There haven’t been a lot of times in my life as a Chicago sports fan where a truly paradigm shifting athlete has been let go by a team I love. Jeremy Roenick getting traded by the Blackhawks was one of those moments. The Cubs letting Kerry Wood leave was another. On Thursday, another roster move made its way into that rarified air, as the Bears announced that they would not be bringing back Brian Urlacher.
Ever since the Bears drafted him in 2000, it has been an absolute joy watching him play football. Whether it was his penchant for interrupting plays with his lightning quick reflexes, or his touchdown that he scored on a fake field goal against the Washington Redskins, or even that image of him hoisting the NFC Championship trophy at a snowy Soldier Field, there are so many memories that I will carry of Urlacher even after today’s announcements.
Despite these big time moments in my sports viewing life, this is a day that I will remember with more acceptance than either of the two other moves I mentioned in the opening to this post. When Roenick was dealt by the Blackhawks, it was just another reminder that “Dollar Bill” Wirtz was out to only make a quick buck and didn’t give a flying crap about Hawks fans, so there was plenty of animosity there. When the Cubs announced that they weren’t bringing back Wood, despite his expressing a desire to stay, it amounted to much the same thing: looking at an organization whom I felt was being disloyal to someone who embodied what fans feel about their role with the franchise: undying loyalty to Cubbie blue.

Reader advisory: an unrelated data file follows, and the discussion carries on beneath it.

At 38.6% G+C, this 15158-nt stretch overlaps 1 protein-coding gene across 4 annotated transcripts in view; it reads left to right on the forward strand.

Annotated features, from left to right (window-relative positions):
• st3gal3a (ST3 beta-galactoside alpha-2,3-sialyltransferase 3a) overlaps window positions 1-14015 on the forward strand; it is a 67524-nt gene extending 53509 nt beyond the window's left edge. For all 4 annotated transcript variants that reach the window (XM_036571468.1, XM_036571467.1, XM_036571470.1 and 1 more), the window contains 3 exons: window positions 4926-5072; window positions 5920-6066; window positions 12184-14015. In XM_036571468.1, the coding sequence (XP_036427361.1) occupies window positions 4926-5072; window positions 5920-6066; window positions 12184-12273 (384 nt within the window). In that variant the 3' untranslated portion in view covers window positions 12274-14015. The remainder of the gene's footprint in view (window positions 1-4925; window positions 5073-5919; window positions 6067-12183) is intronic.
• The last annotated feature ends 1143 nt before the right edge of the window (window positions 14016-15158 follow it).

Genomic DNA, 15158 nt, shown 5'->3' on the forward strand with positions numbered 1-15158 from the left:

With Urlacher, however, the emotions I’m feeling are way less ones of anger and more of “well, it’s about time.” Urlacher’s frequent injuries and random attacks against fans and the media had me fed up with him to a degree, so today’s announcement is viewed more through a prism of what is good for the football team, as opposed to “what does this mean for me as a fan?”
Would it have been nice to see Brian retire as a Chicago Bear? Absolutely, but the fact of the matter is that Urlacher wasn’t destined to go out on top like Ray Lewis did with the Baltimore Ravens this year. Instead, he was going to be a much less vital cog in a brand new system that Marc Trestman and company will be employing this year, and to watch him be an after-thought instead of one of the greatest middle linebackers in league history is insulting not only to him, but also to the memories that I hold in my heart of #54.
Even though it will be incredibly odd to see Urlacher running onto the field next year, whether it’s Minneapolis or Seattle, the memories I have of his 13 years with the Bears will remain fond. They could have easily been jaded and dampened, just like Michael Jordan’s were during his ill-advised comeback attempt with the Washington Wizards, but instead he will join the pantheon of guys like Ryne Sandberg and so many others who I view favorably as I continue to get a bit more gray hair on my scalp.
Good luck to you Brian, and I look forward to seeing you continue your career, even though it won’t be in the Windy City.